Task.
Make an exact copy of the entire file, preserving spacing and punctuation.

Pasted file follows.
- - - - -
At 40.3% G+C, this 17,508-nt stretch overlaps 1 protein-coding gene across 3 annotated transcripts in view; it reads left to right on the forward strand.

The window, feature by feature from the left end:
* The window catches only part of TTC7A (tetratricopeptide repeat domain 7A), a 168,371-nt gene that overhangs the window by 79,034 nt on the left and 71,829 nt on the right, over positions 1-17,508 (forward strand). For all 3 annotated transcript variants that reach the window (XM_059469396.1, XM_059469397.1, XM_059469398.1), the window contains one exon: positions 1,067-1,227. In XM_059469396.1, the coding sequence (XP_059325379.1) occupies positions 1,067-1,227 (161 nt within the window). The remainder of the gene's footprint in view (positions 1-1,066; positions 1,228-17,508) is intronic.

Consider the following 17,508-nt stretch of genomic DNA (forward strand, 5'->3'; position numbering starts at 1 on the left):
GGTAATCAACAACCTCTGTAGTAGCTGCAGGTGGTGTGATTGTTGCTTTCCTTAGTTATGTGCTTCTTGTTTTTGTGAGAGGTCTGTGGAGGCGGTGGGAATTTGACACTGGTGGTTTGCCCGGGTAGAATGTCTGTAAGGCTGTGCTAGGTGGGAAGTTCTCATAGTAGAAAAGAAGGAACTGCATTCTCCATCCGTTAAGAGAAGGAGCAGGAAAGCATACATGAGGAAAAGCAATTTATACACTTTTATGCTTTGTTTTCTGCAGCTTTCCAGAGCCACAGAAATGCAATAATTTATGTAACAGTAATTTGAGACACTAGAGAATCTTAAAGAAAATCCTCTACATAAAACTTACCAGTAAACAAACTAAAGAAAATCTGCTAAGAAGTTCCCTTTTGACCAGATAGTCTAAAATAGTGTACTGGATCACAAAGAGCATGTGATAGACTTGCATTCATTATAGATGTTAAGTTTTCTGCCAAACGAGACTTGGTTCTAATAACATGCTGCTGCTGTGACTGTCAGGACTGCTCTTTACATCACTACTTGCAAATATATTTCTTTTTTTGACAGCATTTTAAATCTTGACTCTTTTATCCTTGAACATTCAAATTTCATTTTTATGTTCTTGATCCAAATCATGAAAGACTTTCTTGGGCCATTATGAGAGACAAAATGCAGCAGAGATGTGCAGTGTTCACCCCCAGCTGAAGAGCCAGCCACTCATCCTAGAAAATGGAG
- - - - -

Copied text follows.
At 40.3% G+C, this 17,508-nt stretch overlaps 1 protein-coding gene across 3 annotated transcripts in view; it reads left to right on the forward strand.

The window, feature by feature from the left end:
* The window catches only part of TTC7A (tetratricopeptide repeat domain 7A), a 168,371-nt gene that overhangs the window by 79,034 nt on the left and 71,829 nt on the right, over positions 1-17,508 (forward strand). For all 3 annotated transcript variants that reach the window (XM_059469396.1, XM_059469397.1, XM_059469398.1), the window contains one exon: positions 1,067-1,227. In XM_059469396.1, the coding sequence (XP_059325379.1) occupies positions 1,067-1,227 (161 nt within the window). The remainder of the gene's footprint in view (positions 1-1,066; positions 1,228-17,508) is intronic.

Consider the following 17,508-nt stretch of genomic DNA (forward strand, 5'->3'; position numbering starts at 1 on the left):
GGTAATCAACAACCTCTGTAGTAGCTGCAGGTGGTGTGATTGTTGCTTTCCTTAGTTATGTGCTTCTTGTTTTTGTGAGAGGTCTGTGGAGGCGGTGGGAATTTGACACTGGTGGTTTGCCCGGGTAGAATGTCTGTAAGGCTGTGCTAGGTGGGAAGTTCTCATAGTAGAAAAGAAGGAACTGCATTCTCCATCCGTTAAGAGAAGGAGCAGGAAAGCATACATGAGGAAAAGCAATTTATACACTTTTATGCTTTGTTTTCTGCAGCTTTCCAGAGCCACAGAAATGCAATAATTTATGTAACAGTAATTTGAGACACTAGAGAATCTTAAAGAAAATCCTCTACATAAAACTTACCAGTAAACAAACTAAAGAAAATCTGCTAAGAAGTTCCCTTTTGACCAGATAGTCTAAAATAGTGTACTGGATCACAAAGAGCATGTGATAGACTTGCATTCATTATAGATGTTAAGTTTTCTGCCAAACGAGACTTGGTTCTAATAACATGCTGCTGCTGTGACTGTCAGGACTGCTCTTTACATCACTACTTGCAAATATATTTCTTTTTTTGACAGCATTTTAAATCTTGACTCTTTTATCCTTGAACATTCAAATTTCATTTTTATGTTCTTGATCCAAATCATGAAAGACTTTCTTGGGCCATTATGAGAGACAAAATGCAGCAGAGATGTGCAGTGTTCACCCCCAGCTGAAGAGCCAGCCACTCATCCTAGAAAATGGAG